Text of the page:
Policy Recommendations

Based on our findings in the report “When Street Harassment Comes Indoors,” we recommend that policy-makers and service providers invest in the following solutions to combat street harassment:


  • Development of a comprehensive resource guide for service providers
  • Making available and engaging consultants (such as Hollaback!) who can help guide organizations as they institute policies and practices regarding street harassment
  • Providing routine trainings and webinars for those on the front lines

Public Education

  • The institution of harassment free zones around schools
  • Holding community safety audits, a United Nations recognized best practice for assessing the level of safety from gender-based violence in a community
  • Engagement of the local business community to train proprietors and staff about street harassment and how to respond to reports of harassment
  • The incorporation of an anti-street harassment curriculum into anti-bullying and sexual education efforts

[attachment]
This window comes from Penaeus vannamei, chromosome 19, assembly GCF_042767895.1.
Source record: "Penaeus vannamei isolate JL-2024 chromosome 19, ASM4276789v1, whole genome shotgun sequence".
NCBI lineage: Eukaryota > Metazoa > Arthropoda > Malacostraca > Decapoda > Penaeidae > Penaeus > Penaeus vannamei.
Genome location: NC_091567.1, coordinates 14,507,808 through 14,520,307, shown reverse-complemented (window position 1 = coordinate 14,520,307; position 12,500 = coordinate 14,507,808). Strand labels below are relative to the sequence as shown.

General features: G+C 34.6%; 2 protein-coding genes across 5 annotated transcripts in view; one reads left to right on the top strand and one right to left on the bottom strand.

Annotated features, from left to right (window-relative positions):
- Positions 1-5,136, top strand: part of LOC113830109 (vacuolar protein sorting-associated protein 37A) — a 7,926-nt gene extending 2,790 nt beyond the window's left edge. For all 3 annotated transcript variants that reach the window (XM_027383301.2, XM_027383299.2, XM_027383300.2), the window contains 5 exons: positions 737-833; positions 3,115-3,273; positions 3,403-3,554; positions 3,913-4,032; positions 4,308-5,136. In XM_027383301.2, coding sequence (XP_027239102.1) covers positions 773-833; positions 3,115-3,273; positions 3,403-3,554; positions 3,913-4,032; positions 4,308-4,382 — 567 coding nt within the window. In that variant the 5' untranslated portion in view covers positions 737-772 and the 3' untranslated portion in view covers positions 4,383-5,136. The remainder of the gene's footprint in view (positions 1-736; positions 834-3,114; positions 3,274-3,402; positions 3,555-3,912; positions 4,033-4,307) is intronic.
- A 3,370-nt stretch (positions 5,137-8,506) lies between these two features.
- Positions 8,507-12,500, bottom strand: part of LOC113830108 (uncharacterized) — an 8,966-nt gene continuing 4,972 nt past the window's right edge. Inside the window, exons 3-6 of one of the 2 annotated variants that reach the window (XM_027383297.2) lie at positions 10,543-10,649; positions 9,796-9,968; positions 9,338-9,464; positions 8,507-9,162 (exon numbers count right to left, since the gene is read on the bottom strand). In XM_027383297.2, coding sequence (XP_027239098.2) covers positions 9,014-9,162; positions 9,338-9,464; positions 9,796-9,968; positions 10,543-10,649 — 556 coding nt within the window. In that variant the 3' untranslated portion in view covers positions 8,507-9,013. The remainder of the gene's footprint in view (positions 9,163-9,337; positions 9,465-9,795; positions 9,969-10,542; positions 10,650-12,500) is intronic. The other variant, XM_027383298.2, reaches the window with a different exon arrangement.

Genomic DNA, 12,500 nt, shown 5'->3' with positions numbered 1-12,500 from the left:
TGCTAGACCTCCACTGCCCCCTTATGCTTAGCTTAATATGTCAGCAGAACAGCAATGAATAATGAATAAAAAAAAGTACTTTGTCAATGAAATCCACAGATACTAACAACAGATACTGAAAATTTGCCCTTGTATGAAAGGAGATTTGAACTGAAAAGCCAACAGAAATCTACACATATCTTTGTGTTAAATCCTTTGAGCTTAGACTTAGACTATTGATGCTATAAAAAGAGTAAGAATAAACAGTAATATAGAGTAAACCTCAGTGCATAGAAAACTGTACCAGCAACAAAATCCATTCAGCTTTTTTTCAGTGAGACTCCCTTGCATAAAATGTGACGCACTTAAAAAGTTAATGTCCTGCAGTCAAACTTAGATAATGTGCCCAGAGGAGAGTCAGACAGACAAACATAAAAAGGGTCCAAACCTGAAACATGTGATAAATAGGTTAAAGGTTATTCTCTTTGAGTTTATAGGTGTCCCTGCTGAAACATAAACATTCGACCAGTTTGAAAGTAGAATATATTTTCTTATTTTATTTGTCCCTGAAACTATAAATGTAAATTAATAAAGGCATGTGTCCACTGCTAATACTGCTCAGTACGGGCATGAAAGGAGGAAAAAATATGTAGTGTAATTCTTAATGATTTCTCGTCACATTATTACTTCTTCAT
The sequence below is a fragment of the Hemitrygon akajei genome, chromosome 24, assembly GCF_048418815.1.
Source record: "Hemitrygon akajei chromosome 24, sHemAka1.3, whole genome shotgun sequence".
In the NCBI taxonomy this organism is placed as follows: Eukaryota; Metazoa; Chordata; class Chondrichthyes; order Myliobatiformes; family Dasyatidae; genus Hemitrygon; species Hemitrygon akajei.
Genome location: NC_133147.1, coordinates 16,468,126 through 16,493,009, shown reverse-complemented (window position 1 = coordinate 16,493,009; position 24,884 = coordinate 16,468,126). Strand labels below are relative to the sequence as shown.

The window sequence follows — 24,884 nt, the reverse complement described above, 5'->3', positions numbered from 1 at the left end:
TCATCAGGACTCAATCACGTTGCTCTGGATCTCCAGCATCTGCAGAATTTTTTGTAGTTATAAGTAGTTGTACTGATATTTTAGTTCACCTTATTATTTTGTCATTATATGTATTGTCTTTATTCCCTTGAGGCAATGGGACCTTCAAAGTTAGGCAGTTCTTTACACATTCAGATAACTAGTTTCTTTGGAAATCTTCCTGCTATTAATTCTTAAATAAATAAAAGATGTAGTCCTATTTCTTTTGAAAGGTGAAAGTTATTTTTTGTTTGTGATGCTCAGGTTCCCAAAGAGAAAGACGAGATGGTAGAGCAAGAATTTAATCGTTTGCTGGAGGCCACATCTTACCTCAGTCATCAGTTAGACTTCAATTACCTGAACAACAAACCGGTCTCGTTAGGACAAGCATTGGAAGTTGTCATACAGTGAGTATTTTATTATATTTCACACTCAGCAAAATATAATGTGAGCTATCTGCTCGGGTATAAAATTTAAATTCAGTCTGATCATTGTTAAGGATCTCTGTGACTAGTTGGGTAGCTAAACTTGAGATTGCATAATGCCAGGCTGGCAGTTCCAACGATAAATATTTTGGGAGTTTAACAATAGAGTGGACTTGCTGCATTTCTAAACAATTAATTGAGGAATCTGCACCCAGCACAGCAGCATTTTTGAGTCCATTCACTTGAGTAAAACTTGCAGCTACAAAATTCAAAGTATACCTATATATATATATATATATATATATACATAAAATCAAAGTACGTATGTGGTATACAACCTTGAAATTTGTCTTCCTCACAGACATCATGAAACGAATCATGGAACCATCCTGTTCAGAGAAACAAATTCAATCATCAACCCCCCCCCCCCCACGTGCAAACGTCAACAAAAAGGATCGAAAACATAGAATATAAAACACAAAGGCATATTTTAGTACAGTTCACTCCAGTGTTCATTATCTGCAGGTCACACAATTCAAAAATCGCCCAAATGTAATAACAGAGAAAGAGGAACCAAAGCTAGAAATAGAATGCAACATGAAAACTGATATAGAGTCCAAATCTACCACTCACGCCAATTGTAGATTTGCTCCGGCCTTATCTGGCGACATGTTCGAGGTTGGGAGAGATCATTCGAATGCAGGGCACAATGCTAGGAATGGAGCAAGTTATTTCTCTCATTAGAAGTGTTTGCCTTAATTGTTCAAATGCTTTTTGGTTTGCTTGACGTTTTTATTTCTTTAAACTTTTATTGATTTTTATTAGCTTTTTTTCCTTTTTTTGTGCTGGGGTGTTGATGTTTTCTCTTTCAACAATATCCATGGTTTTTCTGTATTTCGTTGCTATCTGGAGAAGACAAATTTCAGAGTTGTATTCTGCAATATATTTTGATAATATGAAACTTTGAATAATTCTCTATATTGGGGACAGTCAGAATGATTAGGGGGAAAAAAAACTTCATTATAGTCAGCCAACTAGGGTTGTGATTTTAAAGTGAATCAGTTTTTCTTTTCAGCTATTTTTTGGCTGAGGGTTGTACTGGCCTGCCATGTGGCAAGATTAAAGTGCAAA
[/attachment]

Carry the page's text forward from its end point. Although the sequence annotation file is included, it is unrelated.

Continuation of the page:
• Neighborhood speak-outs that are designed to get community members to share their stories and build awareness that they aren’t alone
  • Public service announcements that work on educating both targets of harassment and bystanders to encourage engagement and reporting. These PSAs should be featured in heavily trafficked spaces, including bus stops and subways
  • Public hearings that work to raise awareness and educate the public about the issue
  • Workshops on street harassment and how to intervene safely if you witness street harassment
  • E-mail blasts that educate community members that provide resources on how to respond to harassment and information on organizations that are addressing it
  • Editorials and opinion pieces that denounce the behavior


  • Training for emergency operators (such as 911) or information operators (such as 311 in NYC) on how to respond to and effectively track reports of street harassment
  • Connecting existing reporting mechanisms, such as Hollaback!’s free iPhone and Droid apps, to the city’s information system to allow for increased ease of reporting
  • Incorporating questions on the prevalence and impact of street harassment incorporated into existing measures, such as the Department of Health’s annual Community Health Survey.
  • Investing in in-depth research on the impact of street harassment on community members’ decisions related work, housing, education.